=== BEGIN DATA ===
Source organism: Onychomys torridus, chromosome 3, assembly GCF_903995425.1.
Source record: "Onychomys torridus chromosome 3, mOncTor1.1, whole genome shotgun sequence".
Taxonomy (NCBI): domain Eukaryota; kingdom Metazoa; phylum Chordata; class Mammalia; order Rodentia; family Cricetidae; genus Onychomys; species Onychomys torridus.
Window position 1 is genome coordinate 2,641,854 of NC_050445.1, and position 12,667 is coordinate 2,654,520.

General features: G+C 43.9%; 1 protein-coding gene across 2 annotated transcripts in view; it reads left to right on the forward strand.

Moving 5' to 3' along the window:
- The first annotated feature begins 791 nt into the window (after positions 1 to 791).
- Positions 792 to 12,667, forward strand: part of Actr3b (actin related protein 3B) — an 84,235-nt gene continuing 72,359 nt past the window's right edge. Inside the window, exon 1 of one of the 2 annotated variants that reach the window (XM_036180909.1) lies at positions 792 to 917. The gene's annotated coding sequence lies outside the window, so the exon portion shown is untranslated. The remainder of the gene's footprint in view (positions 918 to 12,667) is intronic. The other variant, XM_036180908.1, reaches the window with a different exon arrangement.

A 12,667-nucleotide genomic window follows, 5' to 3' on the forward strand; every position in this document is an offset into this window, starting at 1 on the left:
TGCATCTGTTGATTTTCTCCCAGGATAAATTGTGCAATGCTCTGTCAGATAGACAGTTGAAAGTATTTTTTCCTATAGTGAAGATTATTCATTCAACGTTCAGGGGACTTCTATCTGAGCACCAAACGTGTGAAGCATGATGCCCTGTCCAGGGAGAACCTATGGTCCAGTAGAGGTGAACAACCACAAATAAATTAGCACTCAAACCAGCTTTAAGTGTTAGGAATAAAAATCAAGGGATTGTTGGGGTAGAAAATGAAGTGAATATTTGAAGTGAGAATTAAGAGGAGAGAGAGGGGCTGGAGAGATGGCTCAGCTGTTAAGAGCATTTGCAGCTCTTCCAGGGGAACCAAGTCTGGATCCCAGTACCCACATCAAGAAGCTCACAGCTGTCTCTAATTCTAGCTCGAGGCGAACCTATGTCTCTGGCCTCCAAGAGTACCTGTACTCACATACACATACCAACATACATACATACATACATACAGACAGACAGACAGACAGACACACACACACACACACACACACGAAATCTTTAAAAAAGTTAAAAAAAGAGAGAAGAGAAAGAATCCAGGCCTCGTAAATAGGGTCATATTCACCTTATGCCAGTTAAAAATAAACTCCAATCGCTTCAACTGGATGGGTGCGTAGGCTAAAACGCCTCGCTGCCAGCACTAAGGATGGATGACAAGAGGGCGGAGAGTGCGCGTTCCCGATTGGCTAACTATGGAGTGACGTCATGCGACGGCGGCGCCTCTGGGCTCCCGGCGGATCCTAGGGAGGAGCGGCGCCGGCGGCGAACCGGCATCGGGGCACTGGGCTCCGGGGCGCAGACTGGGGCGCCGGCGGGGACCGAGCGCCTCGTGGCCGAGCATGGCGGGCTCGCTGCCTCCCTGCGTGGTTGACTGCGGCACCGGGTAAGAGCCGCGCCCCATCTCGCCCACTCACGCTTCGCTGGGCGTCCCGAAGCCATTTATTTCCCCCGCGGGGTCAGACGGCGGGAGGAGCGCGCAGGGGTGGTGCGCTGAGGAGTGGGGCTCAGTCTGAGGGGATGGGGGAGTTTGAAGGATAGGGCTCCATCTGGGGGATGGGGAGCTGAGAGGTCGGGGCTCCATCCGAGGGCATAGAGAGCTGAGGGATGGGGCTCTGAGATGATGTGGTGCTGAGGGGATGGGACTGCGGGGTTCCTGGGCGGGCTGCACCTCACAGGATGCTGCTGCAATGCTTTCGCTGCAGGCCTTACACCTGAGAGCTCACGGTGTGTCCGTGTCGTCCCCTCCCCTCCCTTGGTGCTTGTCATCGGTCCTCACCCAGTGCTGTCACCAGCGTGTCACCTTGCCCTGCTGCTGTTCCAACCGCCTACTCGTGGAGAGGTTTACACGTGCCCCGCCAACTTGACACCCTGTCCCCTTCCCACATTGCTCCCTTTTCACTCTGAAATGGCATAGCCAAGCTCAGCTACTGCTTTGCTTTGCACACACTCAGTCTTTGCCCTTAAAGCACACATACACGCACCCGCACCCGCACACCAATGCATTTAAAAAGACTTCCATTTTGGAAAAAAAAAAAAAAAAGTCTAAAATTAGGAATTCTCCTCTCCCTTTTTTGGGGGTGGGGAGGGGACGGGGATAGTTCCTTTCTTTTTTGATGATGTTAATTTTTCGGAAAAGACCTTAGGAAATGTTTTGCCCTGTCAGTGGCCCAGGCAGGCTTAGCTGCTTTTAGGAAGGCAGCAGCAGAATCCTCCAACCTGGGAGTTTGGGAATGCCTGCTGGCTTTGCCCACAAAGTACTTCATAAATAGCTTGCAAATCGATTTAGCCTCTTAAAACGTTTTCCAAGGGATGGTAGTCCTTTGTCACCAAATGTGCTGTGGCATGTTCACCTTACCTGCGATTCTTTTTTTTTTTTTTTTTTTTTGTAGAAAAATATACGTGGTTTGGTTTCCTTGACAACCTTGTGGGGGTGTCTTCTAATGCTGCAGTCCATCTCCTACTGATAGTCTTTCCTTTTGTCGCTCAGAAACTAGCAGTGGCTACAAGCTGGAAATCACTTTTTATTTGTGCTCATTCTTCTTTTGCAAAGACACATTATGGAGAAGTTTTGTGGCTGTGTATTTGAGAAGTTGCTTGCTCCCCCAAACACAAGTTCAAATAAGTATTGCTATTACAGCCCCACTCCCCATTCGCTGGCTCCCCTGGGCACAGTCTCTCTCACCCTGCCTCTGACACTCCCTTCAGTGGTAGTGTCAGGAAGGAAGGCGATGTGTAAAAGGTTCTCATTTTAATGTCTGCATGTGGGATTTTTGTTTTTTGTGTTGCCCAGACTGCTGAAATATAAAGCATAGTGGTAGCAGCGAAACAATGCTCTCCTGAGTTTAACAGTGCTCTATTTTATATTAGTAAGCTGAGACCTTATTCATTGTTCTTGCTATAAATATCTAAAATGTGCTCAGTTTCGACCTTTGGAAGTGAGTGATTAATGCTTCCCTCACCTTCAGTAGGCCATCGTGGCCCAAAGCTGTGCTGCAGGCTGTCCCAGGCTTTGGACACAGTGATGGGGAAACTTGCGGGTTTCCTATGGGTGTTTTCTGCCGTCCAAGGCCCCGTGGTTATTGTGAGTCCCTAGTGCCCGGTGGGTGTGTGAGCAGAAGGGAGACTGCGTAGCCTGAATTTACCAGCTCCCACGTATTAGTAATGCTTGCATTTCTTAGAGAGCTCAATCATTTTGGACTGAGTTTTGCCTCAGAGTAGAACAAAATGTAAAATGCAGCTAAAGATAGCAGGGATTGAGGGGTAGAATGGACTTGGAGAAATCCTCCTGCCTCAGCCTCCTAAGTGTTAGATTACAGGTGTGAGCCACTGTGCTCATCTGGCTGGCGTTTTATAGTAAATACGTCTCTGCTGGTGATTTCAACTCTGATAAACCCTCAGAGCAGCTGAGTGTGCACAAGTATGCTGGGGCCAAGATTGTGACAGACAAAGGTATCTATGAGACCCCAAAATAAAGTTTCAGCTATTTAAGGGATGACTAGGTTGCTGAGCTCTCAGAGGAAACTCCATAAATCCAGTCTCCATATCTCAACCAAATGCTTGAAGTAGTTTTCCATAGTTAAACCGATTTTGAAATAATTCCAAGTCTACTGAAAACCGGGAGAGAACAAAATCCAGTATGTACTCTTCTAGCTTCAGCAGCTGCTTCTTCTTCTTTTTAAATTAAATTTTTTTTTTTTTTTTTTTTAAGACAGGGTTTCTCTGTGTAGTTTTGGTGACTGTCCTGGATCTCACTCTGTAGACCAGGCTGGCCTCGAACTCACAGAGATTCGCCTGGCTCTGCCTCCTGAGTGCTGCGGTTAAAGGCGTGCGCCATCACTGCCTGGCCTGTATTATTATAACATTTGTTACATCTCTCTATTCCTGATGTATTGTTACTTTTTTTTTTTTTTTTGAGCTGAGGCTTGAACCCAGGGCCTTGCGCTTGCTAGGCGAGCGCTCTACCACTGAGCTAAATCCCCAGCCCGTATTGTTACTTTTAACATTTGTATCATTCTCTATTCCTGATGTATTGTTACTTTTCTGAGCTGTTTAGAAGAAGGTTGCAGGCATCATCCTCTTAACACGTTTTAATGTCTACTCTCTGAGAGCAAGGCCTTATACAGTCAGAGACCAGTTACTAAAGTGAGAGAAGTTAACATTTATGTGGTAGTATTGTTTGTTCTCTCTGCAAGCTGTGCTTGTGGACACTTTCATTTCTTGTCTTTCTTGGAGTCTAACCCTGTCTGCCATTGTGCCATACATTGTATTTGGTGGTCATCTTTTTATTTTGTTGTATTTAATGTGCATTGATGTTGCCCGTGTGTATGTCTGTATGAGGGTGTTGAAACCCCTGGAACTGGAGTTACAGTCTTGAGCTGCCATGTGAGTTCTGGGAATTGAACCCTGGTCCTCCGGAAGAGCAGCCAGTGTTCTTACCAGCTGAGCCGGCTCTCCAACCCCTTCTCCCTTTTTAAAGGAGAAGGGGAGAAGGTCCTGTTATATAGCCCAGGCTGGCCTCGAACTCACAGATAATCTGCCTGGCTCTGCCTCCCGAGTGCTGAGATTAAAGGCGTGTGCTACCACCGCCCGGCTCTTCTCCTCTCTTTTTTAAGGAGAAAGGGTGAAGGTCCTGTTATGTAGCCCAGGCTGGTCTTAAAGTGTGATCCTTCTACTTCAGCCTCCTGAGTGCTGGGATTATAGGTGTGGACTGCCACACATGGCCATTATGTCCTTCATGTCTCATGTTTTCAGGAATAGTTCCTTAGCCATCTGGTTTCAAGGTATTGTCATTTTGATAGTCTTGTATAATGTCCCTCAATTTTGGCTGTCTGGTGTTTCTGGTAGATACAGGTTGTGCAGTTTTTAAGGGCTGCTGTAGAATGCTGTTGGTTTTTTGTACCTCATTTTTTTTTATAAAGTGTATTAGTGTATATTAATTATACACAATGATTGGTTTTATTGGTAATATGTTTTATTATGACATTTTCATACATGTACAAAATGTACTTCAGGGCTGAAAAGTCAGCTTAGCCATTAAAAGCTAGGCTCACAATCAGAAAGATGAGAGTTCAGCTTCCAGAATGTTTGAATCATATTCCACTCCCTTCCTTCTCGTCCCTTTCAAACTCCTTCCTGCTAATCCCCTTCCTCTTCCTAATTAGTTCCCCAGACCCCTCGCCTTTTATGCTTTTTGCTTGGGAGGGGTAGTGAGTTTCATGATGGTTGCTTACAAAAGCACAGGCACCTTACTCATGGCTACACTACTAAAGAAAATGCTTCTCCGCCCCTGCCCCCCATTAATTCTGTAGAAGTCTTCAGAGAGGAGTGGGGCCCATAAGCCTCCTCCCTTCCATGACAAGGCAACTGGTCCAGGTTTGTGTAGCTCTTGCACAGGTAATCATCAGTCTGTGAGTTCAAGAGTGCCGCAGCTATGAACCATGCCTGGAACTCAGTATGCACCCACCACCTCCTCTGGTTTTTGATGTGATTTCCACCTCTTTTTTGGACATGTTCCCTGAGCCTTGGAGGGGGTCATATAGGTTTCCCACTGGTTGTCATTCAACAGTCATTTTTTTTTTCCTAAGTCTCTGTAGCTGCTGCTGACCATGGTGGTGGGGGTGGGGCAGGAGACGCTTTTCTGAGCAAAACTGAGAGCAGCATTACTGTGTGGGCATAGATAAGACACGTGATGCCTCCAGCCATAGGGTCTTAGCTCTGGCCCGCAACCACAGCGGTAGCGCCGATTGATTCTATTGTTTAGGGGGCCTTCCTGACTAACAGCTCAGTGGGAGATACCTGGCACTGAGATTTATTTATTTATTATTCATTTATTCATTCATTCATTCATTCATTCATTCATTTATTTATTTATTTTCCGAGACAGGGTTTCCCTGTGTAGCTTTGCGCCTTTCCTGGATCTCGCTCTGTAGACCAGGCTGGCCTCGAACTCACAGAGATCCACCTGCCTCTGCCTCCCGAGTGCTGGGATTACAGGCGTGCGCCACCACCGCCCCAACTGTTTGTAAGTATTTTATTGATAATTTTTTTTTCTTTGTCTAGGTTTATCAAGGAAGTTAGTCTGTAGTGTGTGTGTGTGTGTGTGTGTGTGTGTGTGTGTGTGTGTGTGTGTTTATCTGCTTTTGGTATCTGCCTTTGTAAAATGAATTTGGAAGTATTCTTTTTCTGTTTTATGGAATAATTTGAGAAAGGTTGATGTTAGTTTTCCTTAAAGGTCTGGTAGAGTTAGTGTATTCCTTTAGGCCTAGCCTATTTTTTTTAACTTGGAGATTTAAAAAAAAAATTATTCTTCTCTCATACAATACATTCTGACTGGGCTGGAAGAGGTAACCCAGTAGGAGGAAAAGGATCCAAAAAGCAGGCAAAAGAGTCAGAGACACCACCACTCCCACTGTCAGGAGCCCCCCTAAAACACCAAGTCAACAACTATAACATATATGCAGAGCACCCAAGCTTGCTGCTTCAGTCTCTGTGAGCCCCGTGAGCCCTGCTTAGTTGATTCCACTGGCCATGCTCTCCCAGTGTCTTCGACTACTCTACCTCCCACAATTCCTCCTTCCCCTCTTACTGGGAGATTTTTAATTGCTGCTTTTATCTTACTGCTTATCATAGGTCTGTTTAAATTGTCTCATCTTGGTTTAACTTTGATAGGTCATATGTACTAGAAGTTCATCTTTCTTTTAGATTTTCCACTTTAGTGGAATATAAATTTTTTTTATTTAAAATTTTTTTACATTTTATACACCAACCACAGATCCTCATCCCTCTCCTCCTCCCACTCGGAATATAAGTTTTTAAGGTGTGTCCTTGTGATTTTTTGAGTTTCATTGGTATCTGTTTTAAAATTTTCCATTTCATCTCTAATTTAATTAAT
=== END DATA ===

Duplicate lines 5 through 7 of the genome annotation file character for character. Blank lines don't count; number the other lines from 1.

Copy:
General features: G+C 43.9%; 1 protein-coding gene across 2 annotated transcripts in view; it reads left to right on the forward strand.

Moving 5' to 3' along the window:
- The first annotated feature begins 791 nt into the window (after positions 1 to 791).